Secretary Kerry is correct that nothing expands the belief gap more than continued settlement building on the Israeli side and glorification of violence on the Palestinian side. The crux of the quest for peace has been the concept of land for peace, and both parties seem incapable of giving the other side what they need to believe. Israelis may talk a good game, but Netanyahu’s statements about his willingness to negotiate land fall on deaf ears while settlement outposts continue to grow. The Palestinian security cooperation might keep the worst of the violence off the streets of Israel, but no level of coordination will be enough while stabbers and shooters of Israeli civilians are lionized by Fatah and monuments are dedicated to them.
Building trust between the populations requires different strategies than those for building track-one negotiations. It requires a systematic outreach approach to civil society, both in attention and, when appropriate, funding. At best, the U.S. government, alongside the other interested nations, aided civil society work in episodic bursts. At worst, they saw it as irrelevant while negotiations were ongoing.
We have both worked for years—one of us within the U.S. government, the other with Israeli, Palestinian, and American NGOs—to make the case that any peace process will fail without public support. Thus, we agree with Kerry’s comments that focusing solely on the Israeli and Palestinian leadership and ignoring the people will only perpetuate this situation of total distrust. Yet it is frustrating that it took Kerry four years to understand this point.
To be clear, the civil society track is an “and” rather than an “or.” It buttresses other strategies and enables their successes, rather than stands alone. While it is not sufficient, it is necessary for any initiative to be successful.
Unlike settlements and incitement, which are driven far more by Israeli and Palestinian domestic considerations than international policy, engagement with the Israeli and Palestinian publics is one area where the U.S. negotiating team could have played a positive and effective role. Had Secretary Kerry realized in 2012 the importance of encouraging the public to push their leaders to stay at the negotiating table, he would have likely invested more time and money in supporting the efforts of civil society groups dedicated to preserving the two-state solution. Instead, the State Department largely ignored civil society, remaining laser-focused on the top leaders.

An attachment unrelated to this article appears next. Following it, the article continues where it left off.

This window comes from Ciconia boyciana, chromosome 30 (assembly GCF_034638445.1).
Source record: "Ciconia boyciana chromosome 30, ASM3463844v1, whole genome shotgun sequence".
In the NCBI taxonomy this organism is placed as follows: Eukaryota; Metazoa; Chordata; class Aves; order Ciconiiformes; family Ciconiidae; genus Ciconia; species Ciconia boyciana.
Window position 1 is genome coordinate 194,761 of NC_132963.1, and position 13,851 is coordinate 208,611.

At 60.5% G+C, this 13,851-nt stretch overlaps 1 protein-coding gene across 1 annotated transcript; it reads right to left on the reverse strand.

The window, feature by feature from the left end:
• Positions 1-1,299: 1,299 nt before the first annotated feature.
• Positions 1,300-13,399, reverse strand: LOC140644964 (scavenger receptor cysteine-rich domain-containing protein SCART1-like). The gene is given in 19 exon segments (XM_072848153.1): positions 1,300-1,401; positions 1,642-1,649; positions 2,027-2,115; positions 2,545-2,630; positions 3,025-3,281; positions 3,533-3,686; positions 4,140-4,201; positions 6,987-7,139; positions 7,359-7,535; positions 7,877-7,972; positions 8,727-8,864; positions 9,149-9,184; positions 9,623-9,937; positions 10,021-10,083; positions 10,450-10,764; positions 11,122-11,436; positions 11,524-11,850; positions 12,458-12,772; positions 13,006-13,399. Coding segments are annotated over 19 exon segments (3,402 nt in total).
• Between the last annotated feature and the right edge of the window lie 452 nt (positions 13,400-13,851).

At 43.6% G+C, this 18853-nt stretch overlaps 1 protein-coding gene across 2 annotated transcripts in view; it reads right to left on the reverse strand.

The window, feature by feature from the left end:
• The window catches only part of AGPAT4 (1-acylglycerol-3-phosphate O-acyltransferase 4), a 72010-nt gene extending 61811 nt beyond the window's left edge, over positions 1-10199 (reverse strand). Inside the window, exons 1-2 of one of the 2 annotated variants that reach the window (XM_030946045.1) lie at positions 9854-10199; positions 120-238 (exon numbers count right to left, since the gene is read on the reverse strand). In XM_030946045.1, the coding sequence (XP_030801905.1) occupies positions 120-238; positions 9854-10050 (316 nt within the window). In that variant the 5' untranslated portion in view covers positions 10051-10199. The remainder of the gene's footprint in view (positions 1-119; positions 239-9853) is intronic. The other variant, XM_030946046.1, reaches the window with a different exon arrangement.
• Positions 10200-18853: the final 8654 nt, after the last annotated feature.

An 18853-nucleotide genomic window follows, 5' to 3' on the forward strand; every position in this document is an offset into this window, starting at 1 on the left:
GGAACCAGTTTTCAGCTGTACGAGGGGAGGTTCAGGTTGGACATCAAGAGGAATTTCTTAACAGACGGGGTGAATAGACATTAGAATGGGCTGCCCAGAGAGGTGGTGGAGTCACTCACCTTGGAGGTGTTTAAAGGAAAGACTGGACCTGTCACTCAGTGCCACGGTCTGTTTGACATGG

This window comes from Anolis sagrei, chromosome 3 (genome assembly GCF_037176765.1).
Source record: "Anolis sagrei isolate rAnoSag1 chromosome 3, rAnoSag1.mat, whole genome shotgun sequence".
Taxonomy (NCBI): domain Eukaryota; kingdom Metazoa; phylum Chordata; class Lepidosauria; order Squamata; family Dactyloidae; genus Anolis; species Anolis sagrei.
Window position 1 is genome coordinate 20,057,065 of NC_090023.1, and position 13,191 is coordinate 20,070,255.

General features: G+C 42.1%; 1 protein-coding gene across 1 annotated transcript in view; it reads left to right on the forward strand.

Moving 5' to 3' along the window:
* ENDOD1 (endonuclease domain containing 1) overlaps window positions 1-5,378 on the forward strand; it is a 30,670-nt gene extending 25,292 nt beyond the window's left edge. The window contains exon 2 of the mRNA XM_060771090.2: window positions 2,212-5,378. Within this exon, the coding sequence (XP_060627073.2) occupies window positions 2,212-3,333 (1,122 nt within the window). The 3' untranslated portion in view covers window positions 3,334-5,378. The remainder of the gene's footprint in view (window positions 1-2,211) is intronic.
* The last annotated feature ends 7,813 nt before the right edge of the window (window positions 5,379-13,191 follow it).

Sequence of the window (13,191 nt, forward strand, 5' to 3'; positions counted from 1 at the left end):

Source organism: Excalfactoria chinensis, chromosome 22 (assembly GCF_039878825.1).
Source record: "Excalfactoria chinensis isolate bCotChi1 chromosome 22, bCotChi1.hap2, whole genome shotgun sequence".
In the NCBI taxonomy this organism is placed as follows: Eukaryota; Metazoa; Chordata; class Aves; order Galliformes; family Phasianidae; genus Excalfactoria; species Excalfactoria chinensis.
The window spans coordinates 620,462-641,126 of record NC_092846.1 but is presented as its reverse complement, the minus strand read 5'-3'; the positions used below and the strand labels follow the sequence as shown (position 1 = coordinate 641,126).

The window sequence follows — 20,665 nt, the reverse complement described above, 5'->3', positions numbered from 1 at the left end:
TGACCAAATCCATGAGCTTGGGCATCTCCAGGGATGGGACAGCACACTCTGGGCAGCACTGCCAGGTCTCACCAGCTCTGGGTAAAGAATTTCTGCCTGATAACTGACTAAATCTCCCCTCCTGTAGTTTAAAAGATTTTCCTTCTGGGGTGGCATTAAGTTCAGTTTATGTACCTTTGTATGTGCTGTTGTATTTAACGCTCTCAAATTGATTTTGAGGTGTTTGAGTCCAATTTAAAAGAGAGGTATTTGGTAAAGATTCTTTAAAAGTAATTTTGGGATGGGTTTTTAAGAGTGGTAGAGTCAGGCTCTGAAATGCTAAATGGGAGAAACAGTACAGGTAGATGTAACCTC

There is one important exception to this point. The U.S. government has repeatedly and strongly defended Israeli civil society in the face of an increasing attack by the Israeli government. During Kerry’s tenure as Secretary, the United States forcefully pushed back against different iterations of a harsh NGO law that particularly targeted foreign funding of human rights organizations.
However, during the 2013-2014 negotiations, Kerry made over three dozen trips to Israel and the West Bank. Yet despite the millions of miles flown and the tremendous amount of time that the secretary spent in the region, he never found a moment to meet with civil society. These were the groups, the people, whose expectations were raised when President Obama said in his 2013 speech in Jerusalem:
“And let me say this as a politician—I can promise you this, political leaders will never take risks if the people do not push them to take some risks. You must create the change that you want to see. Ordinary people can accomplish extraordinary things.”